Part 1: An economical overview of the situation

It goes without saying that the pandemic has deeply affected our world on many different levels. The sanitary crisis brought with it an economic one. How this will evolve will determine what our futures look like. Lockdown and fear have greatly reduced consumption, as businesses closed and people were encouraged to stay at home. Traveling, tourism, restaurants, bars, movies and many other businesses have taken a toll. Many optimists would like the system to completely change, use this destruction to rebuild something better and stronger. But just how much was destroyed and how will it likely evolve?

What is going on right now?

The lockdown has undeniably had dire consequences on most economies. The US’s unemployment rate has spiked, and could, according to the Guardian, reach 20%, that means one in five unemployed. Many businesses are laying off more than 10% of their employees. According to the UN, 195 million jobs worldwide may disappear worldwide. Many developed countries are expecting recessions this year as shown in the following image, with a decrease in GDP. According to Bloomberg, the overall cost of this crisis could be 4.1 trillion dollars, 5% of the world’s GDP.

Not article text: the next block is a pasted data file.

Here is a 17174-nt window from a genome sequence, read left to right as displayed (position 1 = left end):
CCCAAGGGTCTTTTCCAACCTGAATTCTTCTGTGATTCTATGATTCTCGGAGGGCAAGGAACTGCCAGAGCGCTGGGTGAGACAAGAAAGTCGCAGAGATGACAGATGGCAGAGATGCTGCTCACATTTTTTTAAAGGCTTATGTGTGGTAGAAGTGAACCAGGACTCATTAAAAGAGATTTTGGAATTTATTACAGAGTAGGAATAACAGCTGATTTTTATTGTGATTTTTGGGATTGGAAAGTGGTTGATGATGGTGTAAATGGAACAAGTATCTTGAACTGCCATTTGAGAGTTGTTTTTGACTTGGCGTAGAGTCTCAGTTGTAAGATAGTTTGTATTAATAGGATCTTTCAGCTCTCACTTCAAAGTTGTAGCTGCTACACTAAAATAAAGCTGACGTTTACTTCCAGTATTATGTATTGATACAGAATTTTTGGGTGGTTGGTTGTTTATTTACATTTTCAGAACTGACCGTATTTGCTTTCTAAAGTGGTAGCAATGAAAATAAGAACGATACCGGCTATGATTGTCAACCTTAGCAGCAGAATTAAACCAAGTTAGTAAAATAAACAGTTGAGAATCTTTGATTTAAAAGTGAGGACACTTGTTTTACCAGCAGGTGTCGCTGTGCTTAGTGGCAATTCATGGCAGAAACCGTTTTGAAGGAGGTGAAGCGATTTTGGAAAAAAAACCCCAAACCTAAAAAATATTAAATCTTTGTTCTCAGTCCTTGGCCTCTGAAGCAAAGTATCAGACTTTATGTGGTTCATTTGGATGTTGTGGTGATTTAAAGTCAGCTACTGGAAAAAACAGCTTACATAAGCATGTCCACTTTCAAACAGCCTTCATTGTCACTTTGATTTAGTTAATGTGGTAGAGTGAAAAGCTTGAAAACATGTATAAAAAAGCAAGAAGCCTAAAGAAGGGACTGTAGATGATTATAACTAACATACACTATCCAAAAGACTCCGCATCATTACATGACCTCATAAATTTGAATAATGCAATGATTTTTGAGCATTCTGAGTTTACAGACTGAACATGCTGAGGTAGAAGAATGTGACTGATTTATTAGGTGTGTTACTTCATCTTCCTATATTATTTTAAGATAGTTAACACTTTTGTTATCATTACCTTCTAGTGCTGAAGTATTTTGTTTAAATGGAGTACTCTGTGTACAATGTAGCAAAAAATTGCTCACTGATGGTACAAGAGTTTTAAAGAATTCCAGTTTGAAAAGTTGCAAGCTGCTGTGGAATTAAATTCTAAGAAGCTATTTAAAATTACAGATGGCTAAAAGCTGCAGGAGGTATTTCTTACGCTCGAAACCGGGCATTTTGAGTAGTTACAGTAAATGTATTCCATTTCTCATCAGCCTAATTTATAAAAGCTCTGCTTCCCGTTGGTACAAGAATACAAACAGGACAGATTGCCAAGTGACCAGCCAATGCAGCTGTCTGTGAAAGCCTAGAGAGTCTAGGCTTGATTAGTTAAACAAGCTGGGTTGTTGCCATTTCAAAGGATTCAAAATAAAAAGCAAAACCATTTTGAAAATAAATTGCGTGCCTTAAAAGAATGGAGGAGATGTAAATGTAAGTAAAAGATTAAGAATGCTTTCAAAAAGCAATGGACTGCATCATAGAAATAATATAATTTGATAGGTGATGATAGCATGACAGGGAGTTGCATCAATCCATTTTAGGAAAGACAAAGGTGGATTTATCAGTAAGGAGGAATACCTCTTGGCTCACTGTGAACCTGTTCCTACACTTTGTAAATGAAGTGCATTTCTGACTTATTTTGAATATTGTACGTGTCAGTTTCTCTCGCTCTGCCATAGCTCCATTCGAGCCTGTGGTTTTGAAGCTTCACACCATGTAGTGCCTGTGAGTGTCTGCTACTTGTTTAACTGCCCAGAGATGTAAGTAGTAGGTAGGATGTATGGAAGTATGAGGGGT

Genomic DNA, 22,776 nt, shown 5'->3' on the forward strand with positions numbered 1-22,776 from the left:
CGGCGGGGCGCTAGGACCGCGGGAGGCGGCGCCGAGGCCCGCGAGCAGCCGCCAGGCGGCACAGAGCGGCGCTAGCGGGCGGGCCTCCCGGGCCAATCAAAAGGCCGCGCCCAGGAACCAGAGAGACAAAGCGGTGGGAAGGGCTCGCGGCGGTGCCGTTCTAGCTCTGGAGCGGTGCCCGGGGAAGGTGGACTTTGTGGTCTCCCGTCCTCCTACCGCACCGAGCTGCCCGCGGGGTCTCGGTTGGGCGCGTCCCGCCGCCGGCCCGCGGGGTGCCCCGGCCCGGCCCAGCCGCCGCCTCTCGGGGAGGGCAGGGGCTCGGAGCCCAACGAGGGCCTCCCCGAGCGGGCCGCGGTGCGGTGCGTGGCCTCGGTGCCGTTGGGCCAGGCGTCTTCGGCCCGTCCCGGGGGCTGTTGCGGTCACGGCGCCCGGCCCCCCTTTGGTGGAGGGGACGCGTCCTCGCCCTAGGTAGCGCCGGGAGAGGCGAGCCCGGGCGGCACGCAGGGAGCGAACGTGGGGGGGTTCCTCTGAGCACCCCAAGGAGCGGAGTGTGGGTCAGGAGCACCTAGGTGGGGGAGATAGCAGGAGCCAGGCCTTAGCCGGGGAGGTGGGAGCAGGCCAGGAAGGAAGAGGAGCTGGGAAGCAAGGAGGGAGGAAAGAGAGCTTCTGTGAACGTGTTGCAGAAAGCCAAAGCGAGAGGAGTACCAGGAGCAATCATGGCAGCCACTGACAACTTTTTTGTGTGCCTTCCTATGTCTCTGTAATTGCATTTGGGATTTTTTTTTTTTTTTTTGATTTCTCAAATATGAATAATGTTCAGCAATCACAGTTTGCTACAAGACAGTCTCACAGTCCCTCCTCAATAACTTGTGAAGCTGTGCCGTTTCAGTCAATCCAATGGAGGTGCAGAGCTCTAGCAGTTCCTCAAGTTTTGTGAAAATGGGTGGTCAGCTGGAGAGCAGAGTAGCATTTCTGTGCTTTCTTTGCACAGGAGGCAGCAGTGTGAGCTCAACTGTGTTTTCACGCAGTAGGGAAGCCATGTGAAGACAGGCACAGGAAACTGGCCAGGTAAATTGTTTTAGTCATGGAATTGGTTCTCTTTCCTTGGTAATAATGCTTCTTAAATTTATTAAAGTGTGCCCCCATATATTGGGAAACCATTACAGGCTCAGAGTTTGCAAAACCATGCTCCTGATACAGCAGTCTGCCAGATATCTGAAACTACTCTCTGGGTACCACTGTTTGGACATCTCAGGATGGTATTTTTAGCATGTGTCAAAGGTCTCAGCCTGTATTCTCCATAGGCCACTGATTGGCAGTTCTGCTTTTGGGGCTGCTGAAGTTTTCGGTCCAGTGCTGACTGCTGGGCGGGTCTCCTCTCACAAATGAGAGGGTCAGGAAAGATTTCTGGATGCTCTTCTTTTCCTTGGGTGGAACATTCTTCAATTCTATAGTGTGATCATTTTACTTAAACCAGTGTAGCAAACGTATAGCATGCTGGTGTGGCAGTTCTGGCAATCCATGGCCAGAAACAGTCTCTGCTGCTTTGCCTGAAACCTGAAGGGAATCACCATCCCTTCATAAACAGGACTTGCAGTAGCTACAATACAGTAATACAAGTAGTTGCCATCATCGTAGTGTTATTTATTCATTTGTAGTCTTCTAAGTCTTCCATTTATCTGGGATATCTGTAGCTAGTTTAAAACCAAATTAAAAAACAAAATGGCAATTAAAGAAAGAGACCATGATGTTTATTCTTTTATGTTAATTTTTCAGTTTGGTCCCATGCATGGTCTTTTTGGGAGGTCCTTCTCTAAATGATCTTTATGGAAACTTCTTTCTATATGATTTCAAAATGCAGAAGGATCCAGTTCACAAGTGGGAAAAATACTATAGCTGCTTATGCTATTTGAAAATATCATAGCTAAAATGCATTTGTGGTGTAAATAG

According to Catherine Mann, Citigroup Global Chief Economist, in a Bloomberg TV interview, the recovery from the crisis will heavily depend on the sector. Manufacturers and electronics will most probably know rapid growth after the recession. On the other hand, countries that heavily rely on tourism, such as Thailand, will take much more time to recover from the crisis, as people will have to regain their old consuming habits and trust in the industry. Furthermore, investors with short time horizons (mostly the emerging countries) will experience a tremendous recession, but an impressive growth as well, while developed countries might take 12 to 18 months to reach the January 2020 GDP level, which was predicted to be 3.3%.


This image shows the potential recovery shapes our economy could follow. As McKinsey & Company explains, much of it depends on how well hospitals respond, and how effectively governmental economic policies work in the long run.

Opportunity for change?

In 2006, The European Council published a report on the possible macroeconomic consequences of a pandemic. In the report, they briefly explain that it is hard to determine whether pandemics, such as the Spanish influenza (1917-1918), have had positive or negative impacts in the long run. Some researchers claim that it stimulates economic growth while others find negative effects. It is nearly impossible to isolate the consequences of a pandemic from the rest of world events. The study of past pandemics has nonetheless allowed us to observe certain tendencies, such as a quick return to previous consumption habits. So things might not change that much after the recovery from the virus.